How 'crunch' time and low pay are fuelling a union drive among video game workers


Video game workers have long decried so-called crunch periods, many of them dreading the months-long gantlet that leads up to a game’s release. Some workers describe sleeping at their desks or missing out on time with family and friends during this period; others struggle with anxiety and burnout. — Los Angeles Times/TNS

For months, Andrés Vásquez’s days working on the first-person shooter game Doom blended into one another.

A quality assurance tester for id Software in Texas, he spent 10 hours a day sitting at a desk and “crunching” on the game with his colleagues, repeatedly playing through its map creation mode and running through multiplayer matches in search of glitches ahead of its 2016 release. He’d often work weekends, logging nearly 60-hour weeks.

“It almost starts to feel like Groundhog Day,” the 33-year-old says. “It’s just so mentally challenging. You’re so tired that you just sleep and wake up to do it again the next day. It becomes a blur.... You peek your head out from being in a tunnel and you’d come back to reality once the crunch was over.”

Video game workers have long decried so-called crunch periods, many of them dreading the months-long gantlet that leads up to a game’s release. Some workers describe sleeping at their desks or missing out on time with family and friends during this period; others struggle with anxiety and burnout.

Those and other grievances — including claims of discrimination and calls for fair and transparent pay — have led a growing segment of the industry’s workforce to unionise — a tactic many might associate more with old-school factory lines than 21st century software gigs. The organising effort marks a budding shift in power in an industry that has long relied on contract labour and the romantic ideal that working on games is a dream worth sacrificing for.

Some 3.6 billion people are expected to play video games globally by 2025, up from 2.9 billion in 2020, according to a report from industry tracker Newzoo. The industry boomed during the first two years of the pandemic, but researchers say 2022 proved a course correction as revenue shrank. Analysts at Morgan Stanley believe the industry could rebound this year, as more big-budget games land alongside new consoles.

Yet, some workers feel they aren’t seeing their share of the industry’s growth.

The widening labour conflict has particular resonance in California, home to more gaming industry companies — over 600 of them — than any other state, according to the Entertainment Software Assn. trade group. A State of the Game Industry survey released in January found that a majority of game developers — 53% — are in favour of unionisation. About one-fifth say they or their colleagues have actively discussed unionising, according to the survey published by the Game Developers Conference and Game Developer, a trade publication.

“People are sort of waking up to the idea that they are, in fact, entitled to predictable work schedules, healthcare, fair compensation and equitable treatment,” says Joost van Dreunen, a games industry analyst and the author of One Up: Creativity, Competition, and the Global Business of Video Games. “That, historically, is something that hasn’t really pervaded the industry very much.”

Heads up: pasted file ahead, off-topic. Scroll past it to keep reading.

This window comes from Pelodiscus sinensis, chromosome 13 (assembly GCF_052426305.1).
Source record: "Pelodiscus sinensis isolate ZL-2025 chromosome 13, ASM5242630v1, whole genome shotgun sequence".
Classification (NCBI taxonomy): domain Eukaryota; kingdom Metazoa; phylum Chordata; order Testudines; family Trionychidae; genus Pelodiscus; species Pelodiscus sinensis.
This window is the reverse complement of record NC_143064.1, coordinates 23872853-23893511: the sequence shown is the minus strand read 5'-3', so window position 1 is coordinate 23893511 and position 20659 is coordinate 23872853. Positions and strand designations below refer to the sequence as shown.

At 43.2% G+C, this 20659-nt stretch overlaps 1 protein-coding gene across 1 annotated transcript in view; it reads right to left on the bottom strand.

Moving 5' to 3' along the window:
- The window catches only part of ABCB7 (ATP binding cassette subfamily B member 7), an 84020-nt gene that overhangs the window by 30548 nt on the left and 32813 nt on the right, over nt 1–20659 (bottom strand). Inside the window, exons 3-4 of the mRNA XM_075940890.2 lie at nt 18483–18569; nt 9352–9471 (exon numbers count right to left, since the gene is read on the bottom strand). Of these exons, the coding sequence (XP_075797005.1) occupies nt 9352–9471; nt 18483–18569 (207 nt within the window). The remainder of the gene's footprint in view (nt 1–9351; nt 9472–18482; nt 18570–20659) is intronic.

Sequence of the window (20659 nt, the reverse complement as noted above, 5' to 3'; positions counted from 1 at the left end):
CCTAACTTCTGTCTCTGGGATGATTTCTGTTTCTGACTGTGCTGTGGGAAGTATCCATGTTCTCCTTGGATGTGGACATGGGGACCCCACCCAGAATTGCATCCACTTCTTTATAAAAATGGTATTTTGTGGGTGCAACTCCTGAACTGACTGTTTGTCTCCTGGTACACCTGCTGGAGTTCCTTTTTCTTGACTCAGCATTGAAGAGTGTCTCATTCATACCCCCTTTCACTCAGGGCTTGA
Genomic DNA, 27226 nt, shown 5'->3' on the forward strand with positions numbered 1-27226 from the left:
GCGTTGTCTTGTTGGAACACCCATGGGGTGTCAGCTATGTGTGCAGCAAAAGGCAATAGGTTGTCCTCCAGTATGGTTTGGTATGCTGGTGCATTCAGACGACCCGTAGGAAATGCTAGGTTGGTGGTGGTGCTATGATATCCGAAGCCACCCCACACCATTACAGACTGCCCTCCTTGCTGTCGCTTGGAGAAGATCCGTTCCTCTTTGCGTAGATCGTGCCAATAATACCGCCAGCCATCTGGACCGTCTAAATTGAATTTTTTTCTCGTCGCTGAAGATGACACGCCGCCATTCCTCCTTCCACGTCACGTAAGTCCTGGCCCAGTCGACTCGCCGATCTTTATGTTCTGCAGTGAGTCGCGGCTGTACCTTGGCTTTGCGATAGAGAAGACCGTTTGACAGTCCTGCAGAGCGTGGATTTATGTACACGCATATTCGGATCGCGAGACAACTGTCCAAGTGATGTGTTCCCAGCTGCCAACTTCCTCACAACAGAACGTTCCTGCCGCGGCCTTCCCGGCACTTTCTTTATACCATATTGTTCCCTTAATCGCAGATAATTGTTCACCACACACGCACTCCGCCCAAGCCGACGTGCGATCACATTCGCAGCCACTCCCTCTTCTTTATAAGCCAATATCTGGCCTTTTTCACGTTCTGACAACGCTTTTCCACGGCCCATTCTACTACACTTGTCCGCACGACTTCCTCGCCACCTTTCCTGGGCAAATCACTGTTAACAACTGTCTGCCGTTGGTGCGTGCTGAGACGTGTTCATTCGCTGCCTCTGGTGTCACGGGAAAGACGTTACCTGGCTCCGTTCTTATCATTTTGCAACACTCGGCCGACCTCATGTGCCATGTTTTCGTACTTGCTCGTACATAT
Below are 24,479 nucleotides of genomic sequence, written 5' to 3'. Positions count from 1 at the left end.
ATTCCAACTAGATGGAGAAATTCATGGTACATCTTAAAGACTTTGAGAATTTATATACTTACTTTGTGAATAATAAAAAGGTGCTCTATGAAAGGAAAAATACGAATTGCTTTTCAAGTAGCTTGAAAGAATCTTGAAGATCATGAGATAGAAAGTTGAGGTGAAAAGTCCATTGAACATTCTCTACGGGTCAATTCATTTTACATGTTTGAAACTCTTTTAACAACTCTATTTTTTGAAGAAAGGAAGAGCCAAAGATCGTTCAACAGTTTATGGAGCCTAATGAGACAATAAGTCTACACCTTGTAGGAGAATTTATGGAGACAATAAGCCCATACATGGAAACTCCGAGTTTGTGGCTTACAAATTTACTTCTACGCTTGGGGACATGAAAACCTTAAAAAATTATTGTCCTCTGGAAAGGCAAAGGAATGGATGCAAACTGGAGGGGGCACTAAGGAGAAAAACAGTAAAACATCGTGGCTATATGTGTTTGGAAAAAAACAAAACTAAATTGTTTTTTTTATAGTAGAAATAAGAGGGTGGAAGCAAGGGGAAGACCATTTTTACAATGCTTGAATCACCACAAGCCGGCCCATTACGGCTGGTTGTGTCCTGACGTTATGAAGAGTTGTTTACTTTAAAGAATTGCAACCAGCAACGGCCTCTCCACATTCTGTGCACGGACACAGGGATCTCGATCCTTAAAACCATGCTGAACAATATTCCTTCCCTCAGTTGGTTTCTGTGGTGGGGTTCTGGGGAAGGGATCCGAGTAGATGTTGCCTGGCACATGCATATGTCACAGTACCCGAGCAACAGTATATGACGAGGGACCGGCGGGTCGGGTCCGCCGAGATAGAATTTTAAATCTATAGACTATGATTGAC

But organising efforts have had mixed results at video game studios both large and small.

This month, Microsoft took the unusual step of recognising ZeniMax Workers United, a union formed under the Communication Workers of America, or CWA, and constituted of quality assurance employees across multiple studios at ZeniMax Media — id Software’s parent company, which Microsoft bought in 2021. The decision came after Microsoft agreed with CWA to remain neutral on the union — a decision that experts say could mark a turning point in a wave of labour organising efforts that began five years ago.

Santa Monica-based Activision Blizzard, which Microsoft is seeking to acquire, has taken a different stance. It pushed back on efforts by workers at two game studios it acquired, Raven Software and Blizzard Albany, which also unionised with help from the CWA last year.

Workers at a third studio acquired by Activision Blizzard, the Boston-based Proletariat Inc., announced plans to unionise in December, but said this month that they would no longer seek an election, citing management’s “confrontational tactics.”

Joe Christinat, a spokesperson for Activision Blizzard, says the claim was false and that Proletariat’s CEO “was responding to concerns from employees who felt pressured... and who wanted more information.”

Activision Blizzard uses a third party to benchmark employee wages against more than 40 competitors, mostly in tech and gaming, and the company’s pay scales are “fair in those comparisons,” Christinat says.

“We maintain the utmost respect for our employees to decide for themselves whether union representation is right for them,” he added. “Our goal is for our employees to not need to feel they need to be represented by a union because we are addressing their workplace needs.”

The uptick in union interest comes amid a broader rise in pro-union sentiment, including among digital journalists, says Jamie Woodcock, a senior lecturer at the UK’s University of Essex who helps run Game Worker Solidarity, which tracks labour organising in the industry. Industry consolidation has further fuelled dissatisfaction at game studios acquired by multinational corporations.

Microsoft, Riot Games and GameSpot all recently laid off game industry employees amid a wider downturn in the tech sector.

Angela Roseboro, a consultant for tech firms on diversity, equity and inclusion, and the former chief diversity officer at Riot Games, pointed to the #MeToo movement as a key turning point for labour organising in the game industry. Women spoke up about harassment and abuse across the entertainment industry, including at Riot Games — the developer behind mega-popular League of Legends — which was eventually sued over claims of unequal pay and sexual harassment. The company agreed to pay US$100mil (RM424mil) to settle a class-action lawsuit.

“It was kind of a catalyst for folks to say, ‘Hey, we want to be part of a company that is doing good in the world, but doing good for us as well,’” Roseboro says of the #MeToo movement.

Employees at Insomniac Games, World of Warcraft’s Activision Blizzard and Ubisoft, the company behind the Assassin’s Creed franchise, later came forward with their own allegations of abuse and misconduct.